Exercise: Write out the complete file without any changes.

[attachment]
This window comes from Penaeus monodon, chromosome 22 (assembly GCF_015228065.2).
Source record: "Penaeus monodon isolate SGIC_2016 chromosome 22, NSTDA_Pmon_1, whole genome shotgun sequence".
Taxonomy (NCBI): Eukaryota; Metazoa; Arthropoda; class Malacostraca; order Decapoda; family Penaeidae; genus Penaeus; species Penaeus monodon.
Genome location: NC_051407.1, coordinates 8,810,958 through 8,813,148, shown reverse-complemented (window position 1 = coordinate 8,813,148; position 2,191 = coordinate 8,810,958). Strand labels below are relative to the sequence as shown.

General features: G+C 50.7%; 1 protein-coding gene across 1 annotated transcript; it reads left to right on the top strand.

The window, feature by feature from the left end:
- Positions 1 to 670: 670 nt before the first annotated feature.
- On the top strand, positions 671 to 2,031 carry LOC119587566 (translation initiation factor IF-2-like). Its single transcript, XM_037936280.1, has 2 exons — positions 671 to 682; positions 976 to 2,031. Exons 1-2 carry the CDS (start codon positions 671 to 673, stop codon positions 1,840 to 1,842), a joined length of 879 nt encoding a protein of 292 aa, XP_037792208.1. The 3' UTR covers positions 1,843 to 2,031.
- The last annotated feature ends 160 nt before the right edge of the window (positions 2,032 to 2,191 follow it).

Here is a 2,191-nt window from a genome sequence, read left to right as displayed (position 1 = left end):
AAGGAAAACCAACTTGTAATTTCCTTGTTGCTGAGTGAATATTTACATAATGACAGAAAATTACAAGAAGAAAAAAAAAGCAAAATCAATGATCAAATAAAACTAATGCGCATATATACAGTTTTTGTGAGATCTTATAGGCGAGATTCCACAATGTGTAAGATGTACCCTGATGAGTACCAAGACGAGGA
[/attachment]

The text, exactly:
This window comes from Penaeus monodon, chromosome 22 (assembly GCF_015228065.2).
Source record: "Penaeus monodon isolate SGIC_2016 chromosome 22, NSTDA_Pmon_1, whole genome shotgun sequence".
Taxonomy (NCBI): Eukaryota; Metazoa; Arthropoda; class Malacostraca; order Decapoda; family Penaeidae; genus Penaeus; species Penaeus monodon.
Genome location: NC_051407.1, coordinates 8,810,958 through 8,813,148, shown reverse-complemented (window position 1 = coordinate 8,813,148; position 2,191 = coordinate 8,810,958). Strand labels below are relative to the sequence as shown.

General features: G+C 50.7%; 1 protein-coding gene across 1 annotated transcript; it reads left to right on the top strand.

The window, feature by feature from the left end:
- Positions 1 to 670: 670 nt before the first annotated feature.
- On the top strand, positions 671 to 2,031 carry LOC119587566 (translation initiation factor IF-2-like). Its single transcript, XM_037936280.1, has 2 exons — positions 671 to 682; positions 976 to 2,031. Exons 1-2 carry the CDS (start codon positions 671 to 673, stop codon positions 1,840 to 1,842), a joined length of 879 nt encoding a protein of 292 aa, XP_037792208.1. The 3' UTR covers positions 1,843 to 2,031.
- The last annotated feature ends 160 nt before the right edge of the window (positions 2,032 to 2,191 follow it).

Here is a 2,191-nt window from a genome sequence, read left to right as displayed (position 1 = left end):
AAGGAAAACCAACTTGTAATTTCCTTGTTGCTGAGTGAATATTTACATAATGACAGAAAATTACAAGAAGAAAAAAAAAGCAAAATCAATGATCAAATAAAACTAATGCGCATATATACAGTTTTTGTGAGATCTTATAGGCGAGATTCCACAATGTGTAAGATGTACCCTGATGAGTACCAAGACGAGGA